In every economic group, black women are two to seven times more likely
to have a child before marriage than white women.

Percent of never-married women ages 15 to 44 who have children:

                                      Black           White

      Under $10,000                    66%             32%
      $10,000-$20,000                  50%             19%
      $25,000-$30,000                  32%              8%
      $30,000-$35,000                  34%              7%
      $50,000-$75,000                  11%              3%
      Over 75,000                      22%              3%

Ironically, just as the job market collapsed for black men, it opened
for black women, who went to college while black men went to war.
Armed with the college degrees that black males didn't have and pushed
by the burgeoning women's movement, growing numbers of black women
found spots in corporate America.  As with white women in the '80s,
that bought them greater independence.  But the jobs of black women
came at the expense of black men.  Throughout the workplace, says
Yale's Comer, "there was a tradeoff.  The one black woman was a
two-fer:  you got a black and a woman."  Since then, the gap between
white women's income and black women's has disappeared -- black women's
salaries are the same as whites'.

But the chasm between black and white men has barely moved.  In 1969,
black men earned 61 cents for every dollar white men earned;  by 1989,
the number had increased to 69 cents.  And that's for black men who
were working; more and more, they found themselves without jobs.
During the same time, the number of black men with less than a high
school education who found jobs dropped from two thirds to barely
half.  And it's likely to worsen:  in the last 25 years, the proportion
of black men in college has steadily eroded.  "America has less use for
black men than it did during slavery," says Eugene Rivers, who helps
run computer-training programs as pastor of Boston's Azusa Christian

Though he is scarcely 11, Lugman Kolade dreams of becoming an
electrical engineer.  But he already wears the grievous pain of a man
who feels left out.  Lugman is a small, studious, Roman Catholic
schooler form Washington, D.C., who won the archdiocese science fair
with a homemade electric meter.  Unlike most boys in the Male Youth
Project he attended at Shiloh Baptist Church, his parents are married.
His mother works for the Department of Public Works; describing what
his father does doesn't come easy.  "My father used to be a [construct-
ion] engineer.  He left his job because they weren't treating him
right; they would give white men better jobs who did less work.  Now he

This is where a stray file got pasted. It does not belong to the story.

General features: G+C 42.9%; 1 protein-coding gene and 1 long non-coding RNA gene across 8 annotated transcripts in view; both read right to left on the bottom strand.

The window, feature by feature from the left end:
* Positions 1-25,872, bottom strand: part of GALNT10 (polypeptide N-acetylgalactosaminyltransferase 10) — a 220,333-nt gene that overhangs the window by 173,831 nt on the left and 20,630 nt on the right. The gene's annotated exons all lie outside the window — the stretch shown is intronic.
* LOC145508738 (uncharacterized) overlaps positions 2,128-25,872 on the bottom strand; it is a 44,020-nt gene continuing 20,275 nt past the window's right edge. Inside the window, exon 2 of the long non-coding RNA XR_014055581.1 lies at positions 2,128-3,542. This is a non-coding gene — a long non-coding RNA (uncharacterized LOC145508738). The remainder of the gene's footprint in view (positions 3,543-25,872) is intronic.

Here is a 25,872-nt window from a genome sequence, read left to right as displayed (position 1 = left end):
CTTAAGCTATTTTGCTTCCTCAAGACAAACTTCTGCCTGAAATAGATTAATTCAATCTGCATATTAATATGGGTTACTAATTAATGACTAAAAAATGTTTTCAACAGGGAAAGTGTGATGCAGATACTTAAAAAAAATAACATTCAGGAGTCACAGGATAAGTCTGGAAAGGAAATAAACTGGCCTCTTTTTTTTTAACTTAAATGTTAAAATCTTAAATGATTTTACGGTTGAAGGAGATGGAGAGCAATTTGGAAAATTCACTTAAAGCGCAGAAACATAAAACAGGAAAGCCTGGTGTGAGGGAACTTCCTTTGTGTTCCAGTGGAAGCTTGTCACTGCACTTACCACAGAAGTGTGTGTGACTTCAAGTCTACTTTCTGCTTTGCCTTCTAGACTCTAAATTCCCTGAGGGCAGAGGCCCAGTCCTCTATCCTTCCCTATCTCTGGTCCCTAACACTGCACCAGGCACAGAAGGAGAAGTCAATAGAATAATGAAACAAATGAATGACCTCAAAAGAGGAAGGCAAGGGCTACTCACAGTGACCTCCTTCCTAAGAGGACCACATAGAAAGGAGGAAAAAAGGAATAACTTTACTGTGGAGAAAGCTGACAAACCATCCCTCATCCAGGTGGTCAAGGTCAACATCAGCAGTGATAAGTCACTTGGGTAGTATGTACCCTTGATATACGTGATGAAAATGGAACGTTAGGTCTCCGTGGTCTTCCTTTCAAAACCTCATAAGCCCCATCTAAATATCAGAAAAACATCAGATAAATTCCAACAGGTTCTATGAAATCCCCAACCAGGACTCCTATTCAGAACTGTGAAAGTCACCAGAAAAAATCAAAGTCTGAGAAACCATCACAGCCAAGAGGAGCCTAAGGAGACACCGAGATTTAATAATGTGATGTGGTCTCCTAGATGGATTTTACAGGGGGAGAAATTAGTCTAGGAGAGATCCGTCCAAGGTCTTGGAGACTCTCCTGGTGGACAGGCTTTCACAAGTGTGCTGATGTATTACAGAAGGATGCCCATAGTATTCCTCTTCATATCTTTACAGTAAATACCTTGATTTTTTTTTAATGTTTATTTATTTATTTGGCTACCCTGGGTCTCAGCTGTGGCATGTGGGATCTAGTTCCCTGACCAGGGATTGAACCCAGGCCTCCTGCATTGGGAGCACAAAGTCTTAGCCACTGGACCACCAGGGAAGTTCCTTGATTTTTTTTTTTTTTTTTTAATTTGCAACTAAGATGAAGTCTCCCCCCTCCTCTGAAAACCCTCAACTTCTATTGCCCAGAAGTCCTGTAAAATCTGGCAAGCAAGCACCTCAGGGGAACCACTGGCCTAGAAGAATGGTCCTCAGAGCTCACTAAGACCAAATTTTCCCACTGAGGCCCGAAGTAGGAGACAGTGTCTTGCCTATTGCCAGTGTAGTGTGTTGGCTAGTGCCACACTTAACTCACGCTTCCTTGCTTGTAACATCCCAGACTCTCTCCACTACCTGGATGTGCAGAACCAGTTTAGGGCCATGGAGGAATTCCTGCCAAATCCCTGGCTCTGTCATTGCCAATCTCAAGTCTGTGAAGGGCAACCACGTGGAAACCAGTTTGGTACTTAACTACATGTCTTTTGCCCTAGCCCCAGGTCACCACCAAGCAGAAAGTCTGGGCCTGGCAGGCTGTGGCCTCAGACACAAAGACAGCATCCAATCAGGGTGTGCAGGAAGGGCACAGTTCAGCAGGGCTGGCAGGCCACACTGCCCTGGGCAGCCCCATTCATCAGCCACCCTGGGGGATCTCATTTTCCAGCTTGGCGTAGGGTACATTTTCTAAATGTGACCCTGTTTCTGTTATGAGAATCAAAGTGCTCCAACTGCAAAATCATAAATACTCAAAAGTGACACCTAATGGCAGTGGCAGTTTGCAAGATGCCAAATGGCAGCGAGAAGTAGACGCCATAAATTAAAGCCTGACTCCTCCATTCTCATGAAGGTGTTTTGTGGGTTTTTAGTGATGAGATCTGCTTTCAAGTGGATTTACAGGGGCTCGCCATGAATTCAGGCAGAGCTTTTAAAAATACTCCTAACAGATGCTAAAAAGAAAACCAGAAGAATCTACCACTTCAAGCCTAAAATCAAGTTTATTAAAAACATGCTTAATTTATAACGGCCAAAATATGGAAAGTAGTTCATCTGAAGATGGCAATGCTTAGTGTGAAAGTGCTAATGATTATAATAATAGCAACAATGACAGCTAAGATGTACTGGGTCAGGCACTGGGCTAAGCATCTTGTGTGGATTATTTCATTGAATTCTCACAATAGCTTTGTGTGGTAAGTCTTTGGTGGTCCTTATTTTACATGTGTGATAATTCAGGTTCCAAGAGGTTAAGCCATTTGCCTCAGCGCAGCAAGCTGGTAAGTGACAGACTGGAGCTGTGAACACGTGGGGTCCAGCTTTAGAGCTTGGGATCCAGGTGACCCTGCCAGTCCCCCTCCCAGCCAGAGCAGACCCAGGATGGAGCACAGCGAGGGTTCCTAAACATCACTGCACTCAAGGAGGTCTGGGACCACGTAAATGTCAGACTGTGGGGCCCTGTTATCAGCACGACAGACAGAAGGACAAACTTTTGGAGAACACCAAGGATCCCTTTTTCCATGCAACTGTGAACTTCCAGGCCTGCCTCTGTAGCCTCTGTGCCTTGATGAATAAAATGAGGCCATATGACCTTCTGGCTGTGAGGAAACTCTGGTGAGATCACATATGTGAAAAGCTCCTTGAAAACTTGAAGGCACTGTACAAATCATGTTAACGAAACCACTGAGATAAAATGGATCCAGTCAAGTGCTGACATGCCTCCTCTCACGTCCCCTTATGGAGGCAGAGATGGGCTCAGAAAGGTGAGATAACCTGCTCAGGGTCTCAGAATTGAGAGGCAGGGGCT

drives an ice-cream truck."

Black men were hurt, too, by the illegal economy.  As the legitimate
marketplace cast them aside, the drug trade took off, enlisting anyone
lured by the promise of fast money.  Ironically, says Comer. "you had
to make a supreme and extra effort to get into the legal system and no
effort to get into the illegal system."  For many on the fringes, there
was no contest.  "It overwhelmed the constructive forces in the black
mainstream," he says.  Disproportionately, too, black men are in prison
or dead.  While African_Americans represent only 12 percent of the
population, they composed 44 percent of the inmates in the state
prisons and local jails in 1991; and, in 1990, homicide was the leading
cause of death for young black men.

The economy explains only one part of what happened.  The sexual
revolution in the '70s was the second great shift that changed the
black family.  Although the social tide that erased taboos against
unwed motherhood affected all women, whites and blacks took different
paths.  White women delayed both marriage and childbearing, confident
that, down the road, there would be a pool of marriageable men.  Not so
for black women, who delayed marriage but not children because they
were less certain there would be men for them.  In what they called a
"striking shift<" Census officials reported earlier this year that less
than 75 percent of black women are likely to ever marry, compared with
90 percent for whites.

|| More  dramatic  is  the  childbearing picture.   Between  1960 and ||
|| 1989,  the proportion  of young  white women  giving birth  out of ||
|| wedlock rose  from  9 to 22 percent,  markedly faster than  it did ||
|| for blacks.   The slower  rate  of increase  for blacks  was small ||
|| comfort.  Their rate -- 42 percent --  was already so high by 1960 ||
|| that if  it had kept  pace with  the  white  rate,  it  would have ||
|| topped  100 percent  by now.   As  things stand,  it's 70 percent. ||

Traditionally, the extended family has served as a safety net.  But the